Much of the questioning centered on APS policies that put the burden on customers to inform the utility of hardship or life-changing circumstances. Commissioners also told the executives they had misunderstood that a door hanger left by a contractor counted as a "personal visit" under company policy, a rule that changed with ACC approval in 2005 [Decision No. 6744]. Commissioner Boyd Dunn suggested to the executives that the door hangers might not be seen, especially if a customer uses their garage rather than their front door to enter and exit their home.
Froetscher told the commission that he had in the early 1980s performed the job of notifying customers they were on the APS disconnection list. During the two years he performed that job, he said, he had dogs unleashed on him, was verbally threatened and once had a weapon pulled on him. "So I have experienced firsthand the kind of confrontational nature that these kinds of incidents can instigate," he said, calling on the company's commitment to the safety of its personnel.
Commissioners continued to suggest that new rules should attempt to confirm that customers have received information regarding options for bill assistance, payment plans and social service resources, whether through personal visits, live phone calls or other mechanisms. Current rules require that the information simply be provided.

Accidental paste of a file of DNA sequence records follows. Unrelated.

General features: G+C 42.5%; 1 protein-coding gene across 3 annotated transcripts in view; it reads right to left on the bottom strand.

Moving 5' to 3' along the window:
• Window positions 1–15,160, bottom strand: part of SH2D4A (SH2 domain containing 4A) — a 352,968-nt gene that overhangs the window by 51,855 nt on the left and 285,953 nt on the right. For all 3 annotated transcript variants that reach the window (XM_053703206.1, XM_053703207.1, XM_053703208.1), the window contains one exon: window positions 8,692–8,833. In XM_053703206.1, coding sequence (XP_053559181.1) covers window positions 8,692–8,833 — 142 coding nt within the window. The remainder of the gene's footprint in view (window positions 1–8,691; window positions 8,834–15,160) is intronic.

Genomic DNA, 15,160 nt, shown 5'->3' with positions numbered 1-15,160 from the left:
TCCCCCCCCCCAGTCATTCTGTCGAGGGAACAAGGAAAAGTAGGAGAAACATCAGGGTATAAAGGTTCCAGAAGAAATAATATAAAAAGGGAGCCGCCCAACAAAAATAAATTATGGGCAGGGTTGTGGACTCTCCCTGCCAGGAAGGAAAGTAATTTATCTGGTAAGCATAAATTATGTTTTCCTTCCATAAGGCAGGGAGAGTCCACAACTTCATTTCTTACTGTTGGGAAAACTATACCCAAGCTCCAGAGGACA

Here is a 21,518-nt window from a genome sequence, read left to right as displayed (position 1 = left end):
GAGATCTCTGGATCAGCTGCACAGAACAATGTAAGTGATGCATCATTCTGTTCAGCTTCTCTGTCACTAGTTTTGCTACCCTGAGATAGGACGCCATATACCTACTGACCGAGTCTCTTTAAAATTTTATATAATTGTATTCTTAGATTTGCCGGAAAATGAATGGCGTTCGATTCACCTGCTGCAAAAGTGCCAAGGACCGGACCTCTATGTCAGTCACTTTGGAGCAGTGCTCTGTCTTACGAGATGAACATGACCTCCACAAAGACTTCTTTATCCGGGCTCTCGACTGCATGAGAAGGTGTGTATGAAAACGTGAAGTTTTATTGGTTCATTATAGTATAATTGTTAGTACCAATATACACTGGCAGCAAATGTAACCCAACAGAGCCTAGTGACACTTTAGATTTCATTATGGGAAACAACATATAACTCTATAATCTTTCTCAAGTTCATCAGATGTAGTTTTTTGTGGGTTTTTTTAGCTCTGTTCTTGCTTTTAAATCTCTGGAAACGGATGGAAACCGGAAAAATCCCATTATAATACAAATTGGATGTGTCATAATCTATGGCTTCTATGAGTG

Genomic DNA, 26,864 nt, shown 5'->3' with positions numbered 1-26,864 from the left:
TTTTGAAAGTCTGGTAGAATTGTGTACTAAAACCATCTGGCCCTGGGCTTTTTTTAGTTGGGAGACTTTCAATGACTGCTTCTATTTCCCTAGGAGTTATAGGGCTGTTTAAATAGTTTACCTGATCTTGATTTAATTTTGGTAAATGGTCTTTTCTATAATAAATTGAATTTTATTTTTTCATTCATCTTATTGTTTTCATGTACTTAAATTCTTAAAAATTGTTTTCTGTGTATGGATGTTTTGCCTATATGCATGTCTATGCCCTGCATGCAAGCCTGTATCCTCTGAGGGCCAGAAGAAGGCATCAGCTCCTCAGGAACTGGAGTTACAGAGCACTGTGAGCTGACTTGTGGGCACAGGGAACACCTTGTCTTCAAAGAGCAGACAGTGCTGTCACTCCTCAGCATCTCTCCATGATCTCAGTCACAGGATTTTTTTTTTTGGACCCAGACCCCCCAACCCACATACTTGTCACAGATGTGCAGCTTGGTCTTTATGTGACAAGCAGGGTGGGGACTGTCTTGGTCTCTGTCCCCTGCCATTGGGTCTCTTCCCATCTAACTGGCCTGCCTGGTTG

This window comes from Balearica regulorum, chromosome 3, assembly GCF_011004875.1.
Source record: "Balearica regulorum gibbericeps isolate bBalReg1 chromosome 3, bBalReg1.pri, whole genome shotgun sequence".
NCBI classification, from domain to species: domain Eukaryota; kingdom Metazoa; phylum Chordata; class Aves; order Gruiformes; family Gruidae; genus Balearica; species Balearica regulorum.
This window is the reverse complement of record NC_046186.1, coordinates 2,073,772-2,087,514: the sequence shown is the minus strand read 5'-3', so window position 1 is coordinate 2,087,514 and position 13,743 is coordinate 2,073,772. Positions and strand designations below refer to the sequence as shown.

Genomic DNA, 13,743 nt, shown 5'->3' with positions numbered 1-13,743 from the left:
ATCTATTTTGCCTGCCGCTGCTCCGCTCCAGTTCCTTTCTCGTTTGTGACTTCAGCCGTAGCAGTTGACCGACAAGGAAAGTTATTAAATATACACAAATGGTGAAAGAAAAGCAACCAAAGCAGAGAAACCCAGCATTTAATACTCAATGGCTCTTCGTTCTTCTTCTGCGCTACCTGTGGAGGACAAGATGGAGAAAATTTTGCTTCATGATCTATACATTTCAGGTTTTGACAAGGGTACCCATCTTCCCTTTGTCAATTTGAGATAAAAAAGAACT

Another issue concerning commissioners in the case of the 2018 death is that the customer had made a partial payment that brought her bill to within $2 of the threshold to avoid a shutoff. Brandt, in response to Peterson, explained that the disconnection process is automated, and the overwhelming majority of meters can be disconnected or reconnected via radio signal.
"If a real person rather than an automated process saw that the power was going to be disconnected for being a dollar over the limit, do you think extra effort would have been made to inform the customer?" Peterson asked.
"I think it's a fair question. I don't know what the answer is," Froetscher responded after a long pause.
Froetscher and Brandt both said customer service representatives are trained to listen for and pick up on key words and phrases from customers that might suggest certain circumstances, and to offer crisis bill assistance or third-party social services assistance as appropriate. APS, via bill inserts, an automated call, and the door hanger, requests that customers contact the company, but customers are responsible for initiating that contact with customer service and supplying information about their circumstances. In many cases, Brandt volunteered, customers get behind on their bills due to a change in life circumstances and have little to no experience navigating social services and crisis bill programs.
Froetscher said APS had followed all the rules and procedures in place at the time the deceased customer's power was disconnected, and that those procedures meet all commission codes and expectations as well as internal company processes. "Clearly the process needs to be looked at," he said. "Clearly there's opportunity to improve. Some would suggest that the number of touchpoints we have are not sufficient or are ineffective."